Change in the gastro-intestinal tract by overexpressed activin beta A

Mi Nyeu Kim, Young Il Kim, Chunghee Cho, Kelly E. Mayo, Byung Nam Cho*

*Corresponding author for this work

Research output: Contribution to journalArticlepeer-review

3 Scopus citations


Originally, activins were identified as stimulators of FSH release in reproduction. Other activities, including secondary axis formation in development, have since been revealed. Here, we investigated the influence of activin βA on the body, including the gastro-intestinal (GI) tract. Initially, the activin βAprotein was detected in the serum proportional to the amount of pCMV-rAct plasmid injected. The induced level of activin βA in muscle was higher in female than male mice. Subsequent results revealed that stomach and intestine were severely damaged in pCMVrAct- injected mice. At the cellular level, loss of parietal cells was observed, resulting in increased pH within the stomach. This phenomenon was more severe in male than female mice. Consistent with damage of the stomach and intestine, activin βA often led to necrosis in the tip of the tail or foot, and loss of body weight was observed in pCMVrAct- injected male but not female mice. Finally, in pCMVrAct- injected mice, circulating activin βA led to death at supraphysiological doses, and this was dependent on the strain of mice used. Taken together, these results indicate that activin βA has an important role outside of reproduction and development, specifically in digestion. These data also indicate that activin βA must be controlled within a narrow range because of latent lethal activity. In addition, our approach can be used effectively for functional analysis of secreted proteins.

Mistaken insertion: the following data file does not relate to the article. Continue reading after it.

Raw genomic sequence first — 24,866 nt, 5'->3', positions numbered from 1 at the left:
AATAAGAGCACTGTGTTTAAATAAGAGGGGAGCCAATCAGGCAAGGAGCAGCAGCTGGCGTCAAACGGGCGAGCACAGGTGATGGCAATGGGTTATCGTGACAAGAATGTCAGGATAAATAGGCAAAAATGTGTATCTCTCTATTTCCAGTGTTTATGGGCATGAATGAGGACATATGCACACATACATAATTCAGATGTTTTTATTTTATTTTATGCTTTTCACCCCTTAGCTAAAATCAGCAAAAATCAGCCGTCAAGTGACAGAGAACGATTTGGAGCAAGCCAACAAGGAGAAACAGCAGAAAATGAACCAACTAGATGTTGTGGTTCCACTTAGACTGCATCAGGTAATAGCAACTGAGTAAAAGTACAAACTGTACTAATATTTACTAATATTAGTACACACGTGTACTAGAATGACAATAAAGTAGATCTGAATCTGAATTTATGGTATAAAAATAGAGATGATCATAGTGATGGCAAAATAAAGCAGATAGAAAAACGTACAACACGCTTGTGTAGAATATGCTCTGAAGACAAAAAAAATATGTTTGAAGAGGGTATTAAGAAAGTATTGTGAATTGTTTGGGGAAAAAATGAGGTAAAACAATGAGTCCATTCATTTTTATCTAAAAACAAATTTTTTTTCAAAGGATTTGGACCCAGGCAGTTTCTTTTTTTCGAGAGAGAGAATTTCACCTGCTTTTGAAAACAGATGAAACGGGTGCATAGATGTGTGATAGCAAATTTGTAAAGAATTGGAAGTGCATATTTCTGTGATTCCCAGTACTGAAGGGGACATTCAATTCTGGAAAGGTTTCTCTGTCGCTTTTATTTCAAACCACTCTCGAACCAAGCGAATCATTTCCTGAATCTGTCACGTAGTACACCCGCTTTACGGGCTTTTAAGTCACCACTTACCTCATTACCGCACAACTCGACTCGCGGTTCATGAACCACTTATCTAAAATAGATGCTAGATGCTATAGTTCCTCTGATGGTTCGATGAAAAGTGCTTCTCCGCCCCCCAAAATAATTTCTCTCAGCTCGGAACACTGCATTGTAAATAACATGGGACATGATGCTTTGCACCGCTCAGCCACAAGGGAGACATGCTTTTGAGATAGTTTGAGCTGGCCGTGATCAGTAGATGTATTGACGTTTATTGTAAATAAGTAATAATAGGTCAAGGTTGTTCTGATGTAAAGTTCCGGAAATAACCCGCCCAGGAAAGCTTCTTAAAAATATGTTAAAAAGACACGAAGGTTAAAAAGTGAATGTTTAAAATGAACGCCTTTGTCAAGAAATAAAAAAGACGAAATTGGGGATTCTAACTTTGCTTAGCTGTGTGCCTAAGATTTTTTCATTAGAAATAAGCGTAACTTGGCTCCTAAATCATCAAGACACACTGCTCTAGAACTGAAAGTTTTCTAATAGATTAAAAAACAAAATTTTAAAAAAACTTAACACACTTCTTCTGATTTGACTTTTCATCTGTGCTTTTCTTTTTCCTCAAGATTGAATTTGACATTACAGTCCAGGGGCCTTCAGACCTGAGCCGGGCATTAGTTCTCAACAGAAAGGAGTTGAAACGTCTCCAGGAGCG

Original languageEnglish (US)
Pages (from-to)1079-1085
Number of pages7
JournalMolecules and Cells
Issue number12
StatePublished - Nov 24 2015


  • Activin
  • Digestion
  • Endocrine
  • Parietal cell
  • Stomach

ASJC Scopus subject areas

  • Molecular Biology
  • Cell Biology


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